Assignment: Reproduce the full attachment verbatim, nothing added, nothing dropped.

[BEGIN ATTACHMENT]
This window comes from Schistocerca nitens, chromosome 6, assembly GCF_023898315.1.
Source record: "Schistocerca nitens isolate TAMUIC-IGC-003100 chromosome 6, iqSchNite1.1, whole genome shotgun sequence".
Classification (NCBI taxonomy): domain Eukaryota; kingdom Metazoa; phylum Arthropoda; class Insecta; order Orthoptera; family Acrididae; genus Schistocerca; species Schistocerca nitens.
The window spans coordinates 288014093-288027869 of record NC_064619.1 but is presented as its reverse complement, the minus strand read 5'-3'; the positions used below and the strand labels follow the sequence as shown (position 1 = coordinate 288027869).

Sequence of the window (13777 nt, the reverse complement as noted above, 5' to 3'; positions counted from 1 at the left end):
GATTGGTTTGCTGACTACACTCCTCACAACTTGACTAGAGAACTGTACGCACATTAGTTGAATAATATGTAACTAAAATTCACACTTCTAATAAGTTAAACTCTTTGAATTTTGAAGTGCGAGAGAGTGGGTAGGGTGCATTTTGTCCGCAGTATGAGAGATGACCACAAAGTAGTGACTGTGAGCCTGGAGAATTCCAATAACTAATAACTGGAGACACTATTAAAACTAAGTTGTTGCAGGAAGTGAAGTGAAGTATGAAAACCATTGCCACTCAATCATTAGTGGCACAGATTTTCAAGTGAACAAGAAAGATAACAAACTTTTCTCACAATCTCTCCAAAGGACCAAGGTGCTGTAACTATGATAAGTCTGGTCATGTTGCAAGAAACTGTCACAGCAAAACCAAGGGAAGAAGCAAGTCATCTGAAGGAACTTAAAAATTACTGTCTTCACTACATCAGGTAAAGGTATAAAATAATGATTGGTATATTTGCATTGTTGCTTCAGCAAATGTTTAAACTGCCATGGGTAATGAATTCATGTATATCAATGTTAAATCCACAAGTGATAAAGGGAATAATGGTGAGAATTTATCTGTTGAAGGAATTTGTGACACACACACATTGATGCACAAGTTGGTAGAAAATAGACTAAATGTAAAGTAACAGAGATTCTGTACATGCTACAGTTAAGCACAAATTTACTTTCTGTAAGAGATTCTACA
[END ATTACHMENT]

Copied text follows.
This window comes from Schistocerca nitens, chromosome 6, assembly GCF_023898315.1.
Source record: "Schistocerca nitens isolate TAMUIC-IGC-003100 chromosome 6, iqSchNite1.1, whole genome shotgun sequence".
Classification (NCBI taxonomy): domain Eukaryota; kingdom Metazoa; phylum Arthropoda; class Insecta; order Orthoptera; family Acrididae; genus Schistocerca; species Schistocerca nitens.
The window spans coordinates 288014093-288027869 of record NC_064619.1 but is presented as its reverse complement, the minus strand read 5'-3'; the positions used below and the strand labels follow the sequence as shown (position 1 = coordinate 288027869).

Sequence of the window (13777 nt, the reverse complement as noted above, 5' to 3'; positions counted from 1 at the left end):
GATTGGTTTGCTGACTACACTCCTCACAACTTGACTAGAGAACTGTACGCACATTAGTTGAATAATATGTAACTAAAATTCACACTTCTAATAAGTTAAACTCTTTGAATTTTGAAGTGCGAGAGAGTGGGTAGGGTGCATTTTGTCCGCAGTATGAGAGATGACCACAAAGTAGTGACTGTGAGCCTGGAGAATTCCAATAACTAATAACTGGAGACACTATTAAAACTAAGTTGTTGCAGGAAGTGAAGTGAAGTATGAAAACCATTGCCACTCAATCATTAGTGGCACAGATTTTCAAGTGAACAAGAAAGATAACAAACTTTTCTCACAATCTCTCCAAAGGACCAAGGTGCTGTAACTATGATAAGTCTGGTCATGTTGCAAGAAACTGTCACAGCAAAACCAAGGGAAGAAGCAAGTCATCTGAAGGAACTTAAAAATTACTGTCTTCACTACATCAGGTAAAGGTATAAAATAATGATTGGTATATTTGCATTGTTGCTTCAGCAAATGTTTAAACTGCCATGGGTAATGAATTCATGTATATCAATGTTAAATCCACAAGTGATAAAGGGAATAATGGTGAGAATTTATCTGTTGAAGGAATTTGTGACACACACACATTGATGCACAAGTTGGTAGAAAATAGACTAAATGTAAAGTAACAGAGATTCTGTACATGCTACAGTTAAGCACAAATTTACTTTCTGTAAGAGATTCTACA